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First Ride: Ride Concepts Vice Mid Flat Pedal Shoes 4

Responding to demand from team rider Andreu Lacondeguy, Ride Concepts adds a mid-top version of their versatile dirt and street shoe.

First Ride: Ride Concepts Vice Mid Flat Pedal Shoes

Looking for that soft feel under foot, in a technical riding shoe that offers a little extra protection? Ride Concepts just launched the Mid version of their Vice, a shoe specifically designed for dirt jumping, street riding, and slopestyle. The Vice was introduced last year, but Ride Concepts has signed Andreu Lacondeguy to the team and he apparently specifically requested a similar shoe with more ankle protection. This is that shoe.

Kyle Strait Signature Vice on the left, Andreu Lacondeguy Signature Vice Mid on the right.

Ride Concepts Vice Mid Top Highlights

  • RC Fuzion outsole features sloped-angle inverse hexagons, varying in diameter from 9mm at the toe and heel to 7mm at the pedal contact area
  • Rubber Kinetics | DST 6.0 HIGH GRIP rubber outsole
  • Suede upper with mid-height collar is durable and protective
  • Cup outsole design features 3mm EVA for additional shock absorption and comfort
  • Perforated ventilation for breathability
  • TPU toe protection
  • Fully gusseted tongue prohibits intake of dirt and debris
  • D3O High Impact Zone Technology insole absorbs impact and reduces fatigue
  • Sizing: US: 7, 7.5, 8, 8.5, 9, 9.5, 10, 10.5, 11, 11.5, 12, 12.5, 13 | UK: 6, 6.5, 7, 7.5, 8, 8.5, 9, 9.5, 10, 10.5, 11, 11.5, 12
  • MSRP: $120 MSRP US | $180 MSRP CAD | €130 SRP Europe | £110 RRP UK

Initial Impressions

When the Vice was launched, it took aim squarely at the dirt and skate park market, so it came as no surprise that it would turn out to be a skate-style shoe. But Ride Concepts also took the opportunity to load it up with pretty much the same amount of tech as their other shoes. Looking at the outsole, Ride Concepts chose their mid-level grip compound, called “DST 6.0” which was molded into an all-new inverted hexagon shape for the Vice. The hexagons are bigger at the toe and heel ends to give a little extra grip when hiking around, while the pattern is tighter in the pedal contact area to give a more functional interface with the pins.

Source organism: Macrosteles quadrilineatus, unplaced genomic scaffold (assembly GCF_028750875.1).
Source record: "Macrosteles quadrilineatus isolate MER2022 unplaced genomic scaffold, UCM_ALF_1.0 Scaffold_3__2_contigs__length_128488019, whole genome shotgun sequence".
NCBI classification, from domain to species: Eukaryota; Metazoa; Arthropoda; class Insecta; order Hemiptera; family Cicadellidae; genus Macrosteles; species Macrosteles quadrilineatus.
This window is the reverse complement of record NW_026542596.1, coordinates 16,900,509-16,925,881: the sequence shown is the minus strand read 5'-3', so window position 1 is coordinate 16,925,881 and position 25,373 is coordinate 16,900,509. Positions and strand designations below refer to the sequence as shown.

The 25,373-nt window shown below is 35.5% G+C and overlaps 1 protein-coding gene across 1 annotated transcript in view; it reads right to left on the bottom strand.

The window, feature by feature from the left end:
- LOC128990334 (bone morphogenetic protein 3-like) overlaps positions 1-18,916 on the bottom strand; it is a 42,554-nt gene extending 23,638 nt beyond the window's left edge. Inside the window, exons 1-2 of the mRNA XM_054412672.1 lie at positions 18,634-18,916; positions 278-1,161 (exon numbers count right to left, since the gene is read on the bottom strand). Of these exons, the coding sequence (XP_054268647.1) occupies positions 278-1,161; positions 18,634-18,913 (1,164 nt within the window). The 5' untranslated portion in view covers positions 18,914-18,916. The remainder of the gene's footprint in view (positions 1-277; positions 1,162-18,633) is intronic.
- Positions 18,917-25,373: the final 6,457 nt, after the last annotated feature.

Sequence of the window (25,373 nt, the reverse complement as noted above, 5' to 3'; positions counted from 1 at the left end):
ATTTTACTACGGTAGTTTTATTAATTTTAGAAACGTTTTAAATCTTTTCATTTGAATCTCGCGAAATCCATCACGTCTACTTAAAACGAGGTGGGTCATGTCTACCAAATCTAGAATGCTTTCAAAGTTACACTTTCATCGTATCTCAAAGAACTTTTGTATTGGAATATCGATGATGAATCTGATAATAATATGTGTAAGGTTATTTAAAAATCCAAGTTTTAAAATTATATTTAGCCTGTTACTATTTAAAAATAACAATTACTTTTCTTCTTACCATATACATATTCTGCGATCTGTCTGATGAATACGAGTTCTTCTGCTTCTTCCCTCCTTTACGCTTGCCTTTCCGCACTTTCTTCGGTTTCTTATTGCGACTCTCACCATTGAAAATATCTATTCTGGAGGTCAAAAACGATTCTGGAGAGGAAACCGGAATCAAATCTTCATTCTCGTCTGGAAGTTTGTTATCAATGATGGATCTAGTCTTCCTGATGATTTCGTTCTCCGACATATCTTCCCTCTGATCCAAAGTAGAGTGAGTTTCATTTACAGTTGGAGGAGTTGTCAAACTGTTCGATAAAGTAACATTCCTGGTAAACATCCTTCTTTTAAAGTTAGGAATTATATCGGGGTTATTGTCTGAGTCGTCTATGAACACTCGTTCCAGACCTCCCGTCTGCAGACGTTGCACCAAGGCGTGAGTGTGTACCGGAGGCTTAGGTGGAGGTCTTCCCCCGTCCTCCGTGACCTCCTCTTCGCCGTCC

Since most dirt and street riders like to be able to feel what the pedal is doing under the foot, Ride Concepts opted out of using a shank on the Vice – there is however an extra layer of EVA foam for comfort. As with every other shoe in their line-up, Ride Concepts also included D3O padding in the insole for a little extra cushioning.


The upper part of the shoe is made from suede for extra protection and durability, while a TPU reinforced toe box sits hidden up front where it can help ward off impacts from all those bailed tricks. The tongue is gusseted to help keep debris out of the shoe. The tongue itself is fairly thick, and there is quite a lot of cushioning around the back of the heel as well. On this new mid top version, the cuff extends just above the ankle bones where it can bear the brunt of the hit when you catch that next tailwhip.


On The Trail

When we reviewed the original Vice shoe, we said that “slipping into the Vices for the first time is a bit like sinking into your favorite lounge chair – soft, plush and cushy as you like.”  This remains true of the Vice Mid as well – there is a lot of cushioning in the uppers, and that soft midsole and DVO-padded insole really do provide a great landing pad for your feet, whether it’s just walking around town or stomping huge hits on the slopestyle course (we haven’t really tried the latter but we have it on good authority that it’s true…). During the last couple of winter months we’ve also taken to using our test shoes as our daily drivers – super comfy to wear all day, nice and toasty with the extended cuffs for those colder spells.